The ADB is conducting a study designed to develop a regional energy sector strategy for the Mekong Region. IRN’s analysis identifies several limitations in the design of the study including fundamental shortcomings with the proposed participatory processes, and calls on the ADB to support civil societies call for a Comprehensive Energy Options Assessment for the Mekong Region.
Mr. Rajat Nag,
Southeast Asia Department,
Asian Development Bank,
6 ADB Avenue,
By email and post.
Dear Mr. Nag:
Please find enclosed International Rivers’s analysis and recommendations regarding the Regional Technical Assistance ‘Developing the Greater Mekong Subregion Energy Sector Strategy’ (TAR REG 39002). This paper has been prepared in response to the open invitation for comment extended by the ADB to participants of the Technical Assistance’s (TA) First Planning Workshop held in Bangkok on 31 July 2006.
In recognition of the important environmental, social, and transboundary implications arising from developments in the energy sector, the ADB has attempted to incorporate a participatory process into the TA design. IRN recognizes that this represents a step forward when contrasted with traditional energy planning practices in the region. Despite this effort, however, IRN’s overriding conclusion is that the TA’s participatory mechanisms are inadequate and the lack of meaningful participation by all stakeholder groups undermines the legitimacy of the TA to generate a Regional Energy Sector Strategy. As such, IRN recommends that the TA should not attempt to prepare a Regional Energy Sector Strategy as currently proposed. Instead, IRN encourages ADB to support the call made in January 2006 by 30 NGOs for the instigation of a Comprehensive Energy Options Assessment (CEOA) process for the GMS in the immediate future.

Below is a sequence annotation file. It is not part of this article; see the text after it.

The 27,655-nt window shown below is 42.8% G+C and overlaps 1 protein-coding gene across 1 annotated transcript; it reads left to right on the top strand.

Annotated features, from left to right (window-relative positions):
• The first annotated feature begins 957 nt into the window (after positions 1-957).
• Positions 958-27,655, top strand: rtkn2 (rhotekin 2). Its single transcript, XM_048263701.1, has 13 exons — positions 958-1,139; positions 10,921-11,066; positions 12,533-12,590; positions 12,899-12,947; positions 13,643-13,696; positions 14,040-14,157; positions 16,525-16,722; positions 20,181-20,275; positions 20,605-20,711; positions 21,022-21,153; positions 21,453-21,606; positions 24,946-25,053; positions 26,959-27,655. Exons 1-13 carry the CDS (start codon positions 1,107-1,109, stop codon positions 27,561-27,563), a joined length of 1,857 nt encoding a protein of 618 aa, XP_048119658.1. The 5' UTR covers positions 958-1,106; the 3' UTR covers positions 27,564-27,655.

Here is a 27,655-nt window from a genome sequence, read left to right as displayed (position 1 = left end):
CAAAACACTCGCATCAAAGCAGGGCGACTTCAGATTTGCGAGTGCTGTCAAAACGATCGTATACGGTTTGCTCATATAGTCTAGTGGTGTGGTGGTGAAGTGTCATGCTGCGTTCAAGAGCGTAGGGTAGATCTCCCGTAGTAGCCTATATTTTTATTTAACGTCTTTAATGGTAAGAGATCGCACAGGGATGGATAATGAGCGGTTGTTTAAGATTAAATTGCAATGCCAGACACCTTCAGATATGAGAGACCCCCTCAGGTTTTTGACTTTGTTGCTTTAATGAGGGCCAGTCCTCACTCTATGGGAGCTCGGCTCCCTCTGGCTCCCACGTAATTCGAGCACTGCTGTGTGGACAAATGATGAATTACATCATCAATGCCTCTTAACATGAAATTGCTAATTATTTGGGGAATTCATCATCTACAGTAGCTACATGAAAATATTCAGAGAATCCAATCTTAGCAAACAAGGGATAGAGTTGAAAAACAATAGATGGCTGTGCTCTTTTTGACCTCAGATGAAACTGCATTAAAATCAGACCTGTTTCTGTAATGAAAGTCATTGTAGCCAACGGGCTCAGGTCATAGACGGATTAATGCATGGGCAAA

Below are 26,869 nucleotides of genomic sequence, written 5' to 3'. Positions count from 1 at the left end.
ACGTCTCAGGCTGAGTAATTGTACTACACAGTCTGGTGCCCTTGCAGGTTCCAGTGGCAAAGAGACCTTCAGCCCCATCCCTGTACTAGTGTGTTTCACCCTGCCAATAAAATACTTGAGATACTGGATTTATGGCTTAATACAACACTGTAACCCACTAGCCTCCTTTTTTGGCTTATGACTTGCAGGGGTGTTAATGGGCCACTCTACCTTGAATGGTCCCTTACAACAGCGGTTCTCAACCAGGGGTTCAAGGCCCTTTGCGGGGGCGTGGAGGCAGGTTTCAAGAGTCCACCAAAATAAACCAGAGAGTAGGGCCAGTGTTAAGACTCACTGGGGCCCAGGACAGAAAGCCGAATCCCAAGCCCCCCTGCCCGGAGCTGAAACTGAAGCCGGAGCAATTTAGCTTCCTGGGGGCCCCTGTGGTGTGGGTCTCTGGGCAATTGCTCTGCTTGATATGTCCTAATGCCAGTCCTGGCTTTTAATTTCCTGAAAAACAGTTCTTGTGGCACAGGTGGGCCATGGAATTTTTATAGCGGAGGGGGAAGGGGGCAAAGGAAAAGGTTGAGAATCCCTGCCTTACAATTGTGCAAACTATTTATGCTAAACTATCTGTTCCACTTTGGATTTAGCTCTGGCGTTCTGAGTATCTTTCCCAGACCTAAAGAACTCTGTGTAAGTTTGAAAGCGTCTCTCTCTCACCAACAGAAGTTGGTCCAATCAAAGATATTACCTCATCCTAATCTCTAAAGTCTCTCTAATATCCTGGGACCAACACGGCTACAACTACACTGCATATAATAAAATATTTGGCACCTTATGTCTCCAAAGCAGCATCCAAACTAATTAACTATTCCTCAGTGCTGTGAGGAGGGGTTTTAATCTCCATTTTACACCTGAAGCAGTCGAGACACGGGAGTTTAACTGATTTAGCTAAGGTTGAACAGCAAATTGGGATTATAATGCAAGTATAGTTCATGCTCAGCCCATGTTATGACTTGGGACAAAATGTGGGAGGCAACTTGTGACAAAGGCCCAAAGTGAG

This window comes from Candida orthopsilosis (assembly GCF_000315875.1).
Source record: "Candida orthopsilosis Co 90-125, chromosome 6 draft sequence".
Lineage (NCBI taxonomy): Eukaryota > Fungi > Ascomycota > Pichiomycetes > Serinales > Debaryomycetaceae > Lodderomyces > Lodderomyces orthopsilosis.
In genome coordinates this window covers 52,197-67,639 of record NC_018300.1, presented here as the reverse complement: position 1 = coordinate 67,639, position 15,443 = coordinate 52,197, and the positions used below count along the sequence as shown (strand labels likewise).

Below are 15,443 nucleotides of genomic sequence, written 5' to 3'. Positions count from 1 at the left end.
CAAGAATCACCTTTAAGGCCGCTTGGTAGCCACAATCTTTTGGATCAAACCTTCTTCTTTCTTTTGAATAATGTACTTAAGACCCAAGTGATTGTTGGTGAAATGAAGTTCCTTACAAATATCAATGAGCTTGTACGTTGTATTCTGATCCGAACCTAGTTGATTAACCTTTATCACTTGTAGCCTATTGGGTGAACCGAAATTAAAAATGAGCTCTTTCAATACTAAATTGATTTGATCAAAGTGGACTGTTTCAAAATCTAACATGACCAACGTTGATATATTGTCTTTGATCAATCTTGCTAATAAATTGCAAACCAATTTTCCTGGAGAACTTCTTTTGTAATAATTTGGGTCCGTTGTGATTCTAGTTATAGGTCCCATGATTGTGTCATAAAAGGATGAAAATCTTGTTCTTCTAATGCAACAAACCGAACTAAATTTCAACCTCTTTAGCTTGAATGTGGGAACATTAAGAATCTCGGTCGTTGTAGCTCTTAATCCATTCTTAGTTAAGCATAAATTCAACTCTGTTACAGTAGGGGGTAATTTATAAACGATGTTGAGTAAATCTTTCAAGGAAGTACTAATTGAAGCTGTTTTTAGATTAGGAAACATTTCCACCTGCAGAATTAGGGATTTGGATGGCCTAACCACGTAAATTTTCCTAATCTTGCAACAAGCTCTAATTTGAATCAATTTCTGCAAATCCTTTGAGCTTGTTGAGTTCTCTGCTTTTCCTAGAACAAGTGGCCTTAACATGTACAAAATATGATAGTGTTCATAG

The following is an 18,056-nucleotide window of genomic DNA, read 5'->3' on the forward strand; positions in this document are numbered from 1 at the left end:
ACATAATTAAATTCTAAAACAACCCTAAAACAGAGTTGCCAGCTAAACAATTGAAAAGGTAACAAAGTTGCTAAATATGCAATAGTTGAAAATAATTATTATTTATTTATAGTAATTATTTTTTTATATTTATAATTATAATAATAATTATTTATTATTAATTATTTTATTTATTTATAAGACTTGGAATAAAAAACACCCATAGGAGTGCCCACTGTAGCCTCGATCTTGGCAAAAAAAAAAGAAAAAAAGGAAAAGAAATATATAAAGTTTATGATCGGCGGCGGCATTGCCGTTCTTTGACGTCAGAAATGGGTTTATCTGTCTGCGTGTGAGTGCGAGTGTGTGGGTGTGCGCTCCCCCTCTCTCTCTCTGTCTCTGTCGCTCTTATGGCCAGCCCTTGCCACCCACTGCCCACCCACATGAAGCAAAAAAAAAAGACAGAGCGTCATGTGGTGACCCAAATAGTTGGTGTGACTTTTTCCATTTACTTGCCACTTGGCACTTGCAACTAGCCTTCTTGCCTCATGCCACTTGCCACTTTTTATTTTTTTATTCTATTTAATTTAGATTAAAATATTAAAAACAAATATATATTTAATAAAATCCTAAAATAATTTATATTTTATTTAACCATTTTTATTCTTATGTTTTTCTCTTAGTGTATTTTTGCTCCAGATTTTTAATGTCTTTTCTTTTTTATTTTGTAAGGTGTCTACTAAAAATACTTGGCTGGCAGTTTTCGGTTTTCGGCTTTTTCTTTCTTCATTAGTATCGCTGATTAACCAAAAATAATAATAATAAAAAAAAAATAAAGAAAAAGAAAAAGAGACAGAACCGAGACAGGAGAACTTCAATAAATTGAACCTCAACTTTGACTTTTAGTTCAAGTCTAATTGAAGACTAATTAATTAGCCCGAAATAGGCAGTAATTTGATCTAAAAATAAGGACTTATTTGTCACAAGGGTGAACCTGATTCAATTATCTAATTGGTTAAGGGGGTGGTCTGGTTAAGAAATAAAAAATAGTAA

IRN recognizes, however, that it is too late to cancel the TA and that the consultants may conduct some valuable analysis that could feed into a CEOA process. International Rivers therefore offers analysis and specific recommendations towards the present TA. Issues covered include: internalization of external costs; evaluation of the potential for demand side management; data quality and disclosure; the ADB’s assumption towards the benefits of regional integration; and the ADB’s assumption towards the role of the private sector. IRN encourages ADB to revise the TA design according to the recommendations made.
I look forward to receiving your response in the near future.
Southeast Asia Campaigns
International Rivers Network
Executive Directors, Asian Development Bank
Members of the TA Expert Panel
Ms. Rita Nangia, Special Projects, Southeast Asia Department, Asian Development Bank
Mr. John Cooney, Infrastructure Division, Southeast Asia Department, Asian Development Bank
Mr. Bart Edes, NGO and Civil Society Center, Asian Development Bank
Ms. Amparo Dato, Asian Development Bank
GMS Country TA contact points
Dr. Leo Schrattenholzer, Integriertes Ressources Management
Dr. Anders Granlund, Swedish International Development Cooperation
Mr. Goran Haag, Swedish International Development Cooperation Agency
Mr. Alexis Bonnel, Infrastructure Division, Agence Française de Développement
Mr. Kurt Mørck Jensen, Royal Danish Ministry of Foreign Affairs
Mr. Hideyuki Satsuma, Japan Bank for International Cooperation
Mr. Mohinder Gulati, Energy and Mining Sector, East Asia and Pacific Region, World Bank
Ms. Yuwaree In-na, United Nations Environment Programme
Mr. Sergio Feld, United Nations Development Programme
Mr. Pranesh Chandra Saha, Environment and Sustainable Development Division, United Nations for Economic and Social Commission for Asia and the Pacific
Dr. Robyn Johnston, Australian Agency for International Development
Dr. Olivier Cogels, Mekong River Commission
Dr. Weerawat Chantanakome, ASEAN Centre for Energy
Mr. Chhith Sam Ath, NGO Forum on Cambodia
Mr. Witoon Permpongsacharoen, Towards Ecological Recovery and Regional Alliance
Dr. Nguyen Manh Cuong, Vietnam Union of Science and Technology Associations
Mr. Marc Goichot, World Wildlife Fund Greater Mekong Programme
Mr. John Dore, International Union for the Conservation of Nature